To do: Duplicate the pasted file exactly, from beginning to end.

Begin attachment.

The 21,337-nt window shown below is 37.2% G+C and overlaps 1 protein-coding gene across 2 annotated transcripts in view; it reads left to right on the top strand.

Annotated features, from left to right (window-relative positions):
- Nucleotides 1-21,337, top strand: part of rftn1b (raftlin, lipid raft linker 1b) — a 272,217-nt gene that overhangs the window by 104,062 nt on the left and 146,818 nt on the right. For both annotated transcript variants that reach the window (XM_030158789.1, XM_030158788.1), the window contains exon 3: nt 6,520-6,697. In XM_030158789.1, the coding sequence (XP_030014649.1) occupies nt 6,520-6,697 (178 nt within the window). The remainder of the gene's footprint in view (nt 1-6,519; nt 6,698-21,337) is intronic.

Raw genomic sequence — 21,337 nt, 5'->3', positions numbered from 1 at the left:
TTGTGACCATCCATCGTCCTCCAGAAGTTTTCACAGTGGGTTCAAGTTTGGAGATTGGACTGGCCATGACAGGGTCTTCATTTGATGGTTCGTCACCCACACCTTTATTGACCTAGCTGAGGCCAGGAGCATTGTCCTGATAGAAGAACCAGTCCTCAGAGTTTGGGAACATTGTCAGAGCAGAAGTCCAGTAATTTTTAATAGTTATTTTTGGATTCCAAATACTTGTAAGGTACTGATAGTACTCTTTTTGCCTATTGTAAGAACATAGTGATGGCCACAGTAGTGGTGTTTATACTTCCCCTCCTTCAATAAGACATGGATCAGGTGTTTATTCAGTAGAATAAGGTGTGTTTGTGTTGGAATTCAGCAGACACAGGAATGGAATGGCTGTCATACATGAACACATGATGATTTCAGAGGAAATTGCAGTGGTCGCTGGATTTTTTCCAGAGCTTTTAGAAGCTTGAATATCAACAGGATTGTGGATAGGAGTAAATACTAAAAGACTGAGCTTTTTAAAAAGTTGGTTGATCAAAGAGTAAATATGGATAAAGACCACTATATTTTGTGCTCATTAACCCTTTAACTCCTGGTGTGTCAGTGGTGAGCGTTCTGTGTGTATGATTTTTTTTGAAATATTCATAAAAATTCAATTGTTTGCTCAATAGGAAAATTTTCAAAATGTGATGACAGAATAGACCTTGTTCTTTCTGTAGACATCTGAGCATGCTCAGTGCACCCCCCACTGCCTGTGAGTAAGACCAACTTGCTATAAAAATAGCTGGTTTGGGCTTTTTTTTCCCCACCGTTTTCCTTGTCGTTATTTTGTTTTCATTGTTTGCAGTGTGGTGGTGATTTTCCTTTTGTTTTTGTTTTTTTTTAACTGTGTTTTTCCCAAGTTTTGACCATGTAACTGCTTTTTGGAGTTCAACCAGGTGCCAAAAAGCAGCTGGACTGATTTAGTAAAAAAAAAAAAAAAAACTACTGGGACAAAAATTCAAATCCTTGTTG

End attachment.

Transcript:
The 21,337-nt window shown below is 37.2% G+C and overlaps 1 protein-coding gene across 2 annotated transcripts in view; it reads left to right on the top strand.

Annotated features, from left to right (window-relative positions):
- Nucleotides 1-21,337, top strand: part of rftn1b (raftlin, lipid raft linker 1b) — a 272,217-nt gene that overhangs the window by 104,062 nt on the left and 146,818 nt on the right. For both annotated transcript variants that reach the window (XM_030158789.1, XM_030158788.1), the window contains exon 3: nt 6,520-6,697. In XM_030158789.1, the coding sequence (XP_030014649.1) occupies nt 6,520-6,697 (178 nt within the window). The remainder of the gene's footprint in view (nt 1-6,519; nt 6,698-21,337) is intronic.

Raw genomic sequence — 21,337 nt, 5'->3', positions numbered from 1 at the left:
TTGTGACCATCCATCGTCCTCCAGAAGTTTTCACAGTGGGTTCAAGTTTGGAGATTGGACTGGCCATGACAGGGTCTTCATTTGATGGTTCGTCACCCACACCTTTATTGACCTAGCTGAGGCCAGGAGCATTGTCCTGATAGAAGAACCAGTCCTCAGAGTTTGGGAACATTGTCAGAGCAGAAGTCCAGTAATTTTTAATAGTTATTTTTGGATTCCAAATACTTGTAAGGTACTGATAGTACTCTTTTTGCCTATTGTAAGAACATAGTGATGGCCACAGTAGTGGTGTTTATACTTCCCCTCCTTCAATAAGACATGGATCAGGTGTTTATTCAGTAGAATAAGGTGTGTTTGTGTTGGAATTCAGCAGACACAGGAATGGAATGGCTGTCATACATGAACACATGATGATTTCAGAGGAAATTGCAGTGGTCGCTGGATTTTTTCCAGAGCTTTTAGAAGCTTGAATATCAACAGGATTGTGGATAGGAGTAAATACTAAAAGACTGAGCTTTTTAAAAAGTTGGTTGATCAAAGAGTAAATATGGATAAAGACCACTATATTTTGTGCTCATTAACCCTTTAACTCCTGGTGTGTCAGTGGTGAGCGTTCTGTGTGTATGATTTTTTTTGAAATATTCATAAAAATTCAATTGTTTGCTCAATAGGAAAATTTTCAAAATGTGATGACAGAATAGACCTTGTTCTTTCTGTAGACATCTGAGCATGCTCAGTGCACCCCCCACTGCCTGTGAGTAAGACCAACTTGCTATAAAAATAGCTGGTTTGGGCTTTTTTTTCCCCACCGTTTTCCTTGTCGTTATTTTGTTTTCATTGTTTGCAGTGTGGTGGTGATTTTCCTTTTGTTTTTGTTTTTTTTTAACTGTGTTTTTCCCAAGTTTTGACCATGTAACTGCTTTTTGGAGTTCAACCAGGTGCCAAAAAGCAGCTGGACTGATTTAGTAAAAAAAAAAAAAAAAACTACTGGGACAAAAATTCAAATCCTTGTTG